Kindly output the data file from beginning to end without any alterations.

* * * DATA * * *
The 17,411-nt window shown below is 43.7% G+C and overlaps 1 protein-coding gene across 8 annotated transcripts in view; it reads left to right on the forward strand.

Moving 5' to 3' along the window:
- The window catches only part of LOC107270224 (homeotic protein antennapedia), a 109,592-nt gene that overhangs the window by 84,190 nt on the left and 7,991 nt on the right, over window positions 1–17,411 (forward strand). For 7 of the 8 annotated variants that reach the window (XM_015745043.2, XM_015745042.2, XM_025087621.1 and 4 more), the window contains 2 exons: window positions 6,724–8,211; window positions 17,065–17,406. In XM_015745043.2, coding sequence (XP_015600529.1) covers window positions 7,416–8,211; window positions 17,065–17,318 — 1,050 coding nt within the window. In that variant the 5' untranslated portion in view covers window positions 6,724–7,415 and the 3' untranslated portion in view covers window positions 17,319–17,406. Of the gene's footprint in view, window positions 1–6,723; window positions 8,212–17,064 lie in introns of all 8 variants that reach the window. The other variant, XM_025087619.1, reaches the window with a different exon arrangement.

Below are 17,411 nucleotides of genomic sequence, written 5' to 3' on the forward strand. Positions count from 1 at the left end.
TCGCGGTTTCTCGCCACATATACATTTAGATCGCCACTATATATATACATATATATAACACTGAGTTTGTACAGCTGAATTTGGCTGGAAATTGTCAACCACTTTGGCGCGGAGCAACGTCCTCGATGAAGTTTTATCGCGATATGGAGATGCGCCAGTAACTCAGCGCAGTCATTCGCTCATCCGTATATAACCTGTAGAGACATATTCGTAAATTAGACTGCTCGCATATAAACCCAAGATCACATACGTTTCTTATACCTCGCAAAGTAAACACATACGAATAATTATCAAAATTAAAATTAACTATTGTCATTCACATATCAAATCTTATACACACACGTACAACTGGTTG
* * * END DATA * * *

The 17,411-nt window shown below is 43.7% G+C and overlaps 1 protein-coding gene across 8 annotated transcripts in view; it reads left to right on the forward strand.

Moving 5' to 3' along the window:
- The window catches only part of LOC107270224 (homeotic protein antennapedia), a 109,592-nt gene that overhangs the window by 84,190 nt on the left and 7,991 nt on the right, over window positions 1–17,411 (forward strand). For 7 of the 8 annotated variants that reach the window (XM_015745043.2, XM_015745042.2, XM_025087621.1 and 4 more), the window contains 2 exons: window positions 6,724–8,211; window positions 17,065–17,406. In XM_015745043.2, coding sequence (XP_015600529.1) covers window positions 7,416–8,211; window positions 17,065–17,318 — 1,050 coding nt within the window. In that variant the 5' untranslated portion in view covers window positions 6,724–7,415 and the 3' untranslated portion in view covers window positions 17,319–17,406. Of the gene's footprint in view, window positions 1–6,723; window positions 8,212–17,064 lie in introns of all 8 variants that reach the window. The other variant, XM_025087619.1, reaches the window with a different exon arrangement.

Below are 17,411 nucleotides of genomic sequence, written 5' to 3' on the forward strand. Positions count from 1 at the left end.
TCGCGGTTTCTCGCCACATATACATTTAGATCGCCACTATATATATACATATATATAACACTGAGTTTGTACAGCTGAATTTGGCTGGAAATTGTCAACCACTTTGGCGCGGAGCAACGTCCTCGATGAAGTTTTATCGCGATATGGAGATGCGCCAGTAACTCAGCGCAGTCATTCGCTCATCCGTATATAACCTGTAGAGACATATTCGTAAATTAGACTGCTCGCATATAAACCCAAGATCACATACGTTTCTTATACCTCGCAAAGTAAACACATACGAATAATTATCAAAATTAAAATTAACTATTGTCATTCACATATCAAATCTTATACACACACGTACAACTGGTTG